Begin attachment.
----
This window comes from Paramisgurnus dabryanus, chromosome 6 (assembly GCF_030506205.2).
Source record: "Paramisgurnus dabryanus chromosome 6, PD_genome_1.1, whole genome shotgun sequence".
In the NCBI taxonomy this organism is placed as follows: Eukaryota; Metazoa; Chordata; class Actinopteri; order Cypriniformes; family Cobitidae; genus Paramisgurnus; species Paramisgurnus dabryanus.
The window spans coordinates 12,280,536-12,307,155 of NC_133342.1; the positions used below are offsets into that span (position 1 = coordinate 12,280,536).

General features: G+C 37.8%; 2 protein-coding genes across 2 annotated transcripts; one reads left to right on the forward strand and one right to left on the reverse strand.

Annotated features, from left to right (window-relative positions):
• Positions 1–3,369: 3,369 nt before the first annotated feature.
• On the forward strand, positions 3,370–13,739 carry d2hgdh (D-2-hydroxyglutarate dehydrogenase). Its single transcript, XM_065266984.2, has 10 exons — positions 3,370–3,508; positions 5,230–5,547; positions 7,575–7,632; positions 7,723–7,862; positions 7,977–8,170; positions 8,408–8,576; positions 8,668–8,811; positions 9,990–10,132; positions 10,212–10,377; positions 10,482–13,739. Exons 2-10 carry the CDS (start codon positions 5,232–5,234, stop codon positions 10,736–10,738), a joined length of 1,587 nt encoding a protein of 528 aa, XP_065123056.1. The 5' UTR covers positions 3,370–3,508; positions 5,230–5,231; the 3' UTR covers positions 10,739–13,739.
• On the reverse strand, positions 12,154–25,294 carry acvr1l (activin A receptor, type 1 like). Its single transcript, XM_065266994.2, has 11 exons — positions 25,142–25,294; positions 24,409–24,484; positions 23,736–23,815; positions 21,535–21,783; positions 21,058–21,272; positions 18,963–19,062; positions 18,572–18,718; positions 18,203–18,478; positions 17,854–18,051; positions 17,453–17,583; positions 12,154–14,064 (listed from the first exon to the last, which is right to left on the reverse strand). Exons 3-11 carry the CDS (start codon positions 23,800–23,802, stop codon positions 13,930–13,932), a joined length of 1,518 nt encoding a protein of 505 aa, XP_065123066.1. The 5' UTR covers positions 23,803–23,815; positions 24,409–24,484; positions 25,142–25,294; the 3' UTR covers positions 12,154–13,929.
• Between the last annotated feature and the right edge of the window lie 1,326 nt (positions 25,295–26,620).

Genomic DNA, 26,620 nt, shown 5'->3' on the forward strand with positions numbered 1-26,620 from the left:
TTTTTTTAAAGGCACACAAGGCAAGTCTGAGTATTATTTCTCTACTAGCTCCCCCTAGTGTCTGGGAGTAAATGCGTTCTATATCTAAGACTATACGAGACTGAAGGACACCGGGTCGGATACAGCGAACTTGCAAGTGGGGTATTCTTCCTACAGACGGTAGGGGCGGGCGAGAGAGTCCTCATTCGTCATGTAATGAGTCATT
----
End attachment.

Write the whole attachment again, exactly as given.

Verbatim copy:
This window comes from Paramisgurnus dabryanus, chromosome 6 (assembly GCF_030506205.2).
Source record: "Paramisgurnus dabryanus chromosome 6, PD_genome_1.1, whole genome shotgun sequence".
In the NCBI taxonomy this organism is placed as follows: Eukaryota; Metazoa; Chordata; class Actinopteri; order Cypriniformes; family Cobitidae; genus Paramisgurnus; species Paramisgurnus dabryanus.
The window spans coordinates 12,280,536-12,307,155 of NC_133342.1; the positions used below are offsets into that span (position 1 = coordinate 12,280,536).

General features: G+C 37.8%; 2 protein-coding genes across 2 annotated transcripts; one reads left to right on the forward strand and one right to left on the reverse strand.

Annotated features, from left to right (window-relative positions):
• Positions 1–3,369: 3,369 nt before the first annotated feature.
• On the forward strand, positions 3,370–13,739 carry d2hgdh (D-2-hydroxyglutarate dehydrogenase). Its single transcript, XM_065266984.2, has 10 exons — positions 3,370–3,508; positions 5,230–5,547; positions 7,575–7,632; positions 7,723–7,862; positions 7,977–8,170; positions 8,408–8,576; positions 8,668–8,811; positions 9,990–10,132; positions 10,212–10,377; positions 10,482–13,739. Exons 2-10 carry the CDS (start codon positions 5,232–5,234, stop codon positions 10,736–10,738), a joined length of 1,587 nt encoding a protein of 528 aa, XP_065123056.1. The 5' UTR covers positions 3,370–3,508; positions 5,230–5,231; the 3' UTR covers positions 10,739–13,739.
• On the reverse strand, positions 12,154–25,294 carry acvr1l (activin A receptor, type 1 like). Its single transcript, XM_065266994.2, has 11 exons — positions 25,142–25,294; positions 24,409–24,484; positions 23,736–23,815; positions 21,535–21,783; positions 21,058–21,272; positions 18,963–19,062; positions 18,572–18,718; positions 18,203–18,478; positions 17,854–18,051; positions 17,453–17,583; positions 12,154–14,064 (listed from the first exon to the last, which is right to left on the reverse strand). Exons 3-11 carry the CDS (start codon positions 23,800–23,802, stop codon positions 13,930–13,932), a joined length of 1,518 nt encoding a protein of 505 aa, XP_065123066.1. The 5' UTR covers positions 23,803–23,815; positions 24,409–24,484; positions 25,142–25,294; the 3' UTR covers positions 12,154–13,929.
• Between the last annotated feature and the right edge of the window lie 1,326 nt (positions 25,295–26,620).

Genomic DNA, 26,620 nt, shown 5'->3' on the forward strand with positions numbered 1-26,620 from the left:
TTTTTTTAAAGGCACACAAGGCAAGTCTGAGTATTATTTCTCTACTAGCTCCCCCTAGTGTCTGGGAGTAAATGCGTTCTATATCTAAGACTATACGAGACTGAAGGACACCGGGTCGGATACAGCGAACTTGCAAGTGGGGTATTCTTCCTACAGACGGTAGGGGCGGGCGAGAGAGTCCTCATTCGTCATGTAATGAGTCATT